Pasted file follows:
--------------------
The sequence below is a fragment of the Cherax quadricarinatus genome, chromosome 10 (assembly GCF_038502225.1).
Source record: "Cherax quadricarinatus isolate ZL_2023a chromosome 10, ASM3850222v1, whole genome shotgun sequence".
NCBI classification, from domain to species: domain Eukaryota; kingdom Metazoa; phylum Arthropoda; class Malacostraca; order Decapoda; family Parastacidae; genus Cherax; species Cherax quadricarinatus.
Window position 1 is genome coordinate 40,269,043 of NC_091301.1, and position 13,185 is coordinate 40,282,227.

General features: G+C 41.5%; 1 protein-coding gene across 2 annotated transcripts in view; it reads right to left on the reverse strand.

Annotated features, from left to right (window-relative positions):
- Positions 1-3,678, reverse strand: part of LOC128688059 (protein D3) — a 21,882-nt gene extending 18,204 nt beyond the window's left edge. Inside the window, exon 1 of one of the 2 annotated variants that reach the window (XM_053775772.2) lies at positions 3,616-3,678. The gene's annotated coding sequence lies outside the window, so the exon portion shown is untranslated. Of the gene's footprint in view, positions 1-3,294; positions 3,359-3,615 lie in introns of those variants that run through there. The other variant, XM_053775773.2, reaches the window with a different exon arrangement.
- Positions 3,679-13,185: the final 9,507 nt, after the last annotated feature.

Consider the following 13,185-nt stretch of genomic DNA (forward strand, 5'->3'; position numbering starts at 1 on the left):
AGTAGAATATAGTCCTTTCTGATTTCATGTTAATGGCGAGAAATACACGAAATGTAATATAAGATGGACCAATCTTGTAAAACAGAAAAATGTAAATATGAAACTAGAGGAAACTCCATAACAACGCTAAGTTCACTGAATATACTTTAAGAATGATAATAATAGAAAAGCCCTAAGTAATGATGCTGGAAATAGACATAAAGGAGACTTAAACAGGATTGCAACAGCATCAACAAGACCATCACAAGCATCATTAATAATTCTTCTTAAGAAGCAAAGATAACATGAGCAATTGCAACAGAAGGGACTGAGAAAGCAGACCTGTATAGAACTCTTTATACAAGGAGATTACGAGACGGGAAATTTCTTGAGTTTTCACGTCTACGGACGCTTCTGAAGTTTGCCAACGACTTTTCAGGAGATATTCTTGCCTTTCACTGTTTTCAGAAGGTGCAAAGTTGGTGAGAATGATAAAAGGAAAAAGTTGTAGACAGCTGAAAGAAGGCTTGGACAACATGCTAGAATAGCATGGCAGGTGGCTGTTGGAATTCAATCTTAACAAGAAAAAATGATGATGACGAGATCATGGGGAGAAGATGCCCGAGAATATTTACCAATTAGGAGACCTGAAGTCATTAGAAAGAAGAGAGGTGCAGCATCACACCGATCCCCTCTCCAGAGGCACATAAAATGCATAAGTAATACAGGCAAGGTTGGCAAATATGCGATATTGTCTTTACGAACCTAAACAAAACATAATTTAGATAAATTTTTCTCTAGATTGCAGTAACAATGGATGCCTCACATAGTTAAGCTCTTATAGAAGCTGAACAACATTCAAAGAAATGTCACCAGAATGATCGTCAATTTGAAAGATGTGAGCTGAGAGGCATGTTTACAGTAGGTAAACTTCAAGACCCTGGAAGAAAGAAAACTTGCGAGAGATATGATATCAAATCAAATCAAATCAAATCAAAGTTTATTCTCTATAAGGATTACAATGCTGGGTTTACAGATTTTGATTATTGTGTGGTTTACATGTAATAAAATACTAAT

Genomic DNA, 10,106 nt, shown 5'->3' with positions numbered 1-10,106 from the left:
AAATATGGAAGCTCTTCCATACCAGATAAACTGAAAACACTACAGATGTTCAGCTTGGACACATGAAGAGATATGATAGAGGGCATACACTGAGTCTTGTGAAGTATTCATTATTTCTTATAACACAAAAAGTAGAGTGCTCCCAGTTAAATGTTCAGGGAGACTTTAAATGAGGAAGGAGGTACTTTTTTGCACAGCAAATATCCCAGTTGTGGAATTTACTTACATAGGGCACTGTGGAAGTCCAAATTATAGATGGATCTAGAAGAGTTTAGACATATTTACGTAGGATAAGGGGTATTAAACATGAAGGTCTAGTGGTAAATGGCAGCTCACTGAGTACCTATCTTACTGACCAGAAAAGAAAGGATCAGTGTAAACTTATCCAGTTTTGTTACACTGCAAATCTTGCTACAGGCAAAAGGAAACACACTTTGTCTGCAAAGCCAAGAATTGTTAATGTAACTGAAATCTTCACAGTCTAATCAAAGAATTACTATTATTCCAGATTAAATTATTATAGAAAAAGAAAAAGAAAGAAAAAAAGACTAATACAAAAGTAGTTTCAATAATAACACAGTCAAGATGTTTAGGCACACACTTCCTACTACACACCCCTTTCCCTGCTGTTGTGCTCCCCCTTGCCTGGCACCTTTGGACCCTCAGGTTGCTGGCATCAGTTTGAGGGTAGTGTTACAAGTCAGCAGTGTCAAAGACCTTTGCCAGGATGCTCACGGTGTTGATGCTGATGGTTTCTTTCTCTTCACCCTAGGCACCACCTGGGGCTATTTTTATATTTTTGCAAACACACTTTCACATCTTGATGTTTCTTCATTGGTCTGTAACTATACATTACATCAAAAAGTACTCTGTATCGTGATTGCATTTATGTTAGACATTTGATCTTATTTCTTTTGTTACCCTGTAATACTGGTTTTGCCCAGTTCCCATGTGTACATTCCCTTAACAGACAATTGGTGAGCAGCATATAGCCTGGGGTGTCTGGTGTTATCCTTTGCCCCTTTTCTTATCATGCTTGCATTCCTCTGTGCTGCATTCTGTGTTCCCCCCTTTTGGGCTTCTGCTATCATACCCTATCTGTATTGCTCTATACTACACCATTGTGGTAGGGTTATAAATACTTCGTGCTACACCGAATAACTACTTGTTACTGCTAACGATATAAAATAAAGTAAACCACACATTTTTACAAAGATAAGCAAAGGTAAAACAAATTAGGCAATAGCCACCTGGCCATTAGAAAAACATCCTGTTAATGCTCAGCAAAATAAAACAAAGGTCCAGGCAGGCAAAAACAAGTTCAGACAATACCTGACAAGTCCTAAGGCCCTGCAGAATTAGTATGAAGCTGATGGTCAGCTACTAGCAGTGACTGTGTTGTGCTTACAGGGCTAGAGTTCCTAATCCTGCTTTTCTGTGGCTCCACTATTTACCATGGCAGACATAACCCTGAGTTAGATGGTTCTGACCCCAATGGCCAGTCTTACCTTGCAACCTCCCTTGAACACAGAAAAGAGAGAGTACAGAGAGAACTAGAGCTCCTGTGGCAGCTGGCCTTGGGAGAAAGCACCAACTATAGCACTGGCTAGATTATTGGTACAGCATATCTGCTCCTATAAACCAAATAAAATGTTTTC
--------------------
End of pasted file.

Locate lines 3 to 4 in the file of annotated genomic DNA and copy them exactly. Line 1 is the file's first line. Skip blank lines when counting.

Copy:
NCBI classification, from domain to species: domain Eukaryota; kingdom Metazoa; phylum Arthropoda; class Malacostraca; order Decapoda; family Parastacidae; genus Cherax; species Cherax quadricarinatus.
Window position 1 is genome coordinate 40,269,043 of NC_091301.1, and position 13,185 is coordinate 40,282,227.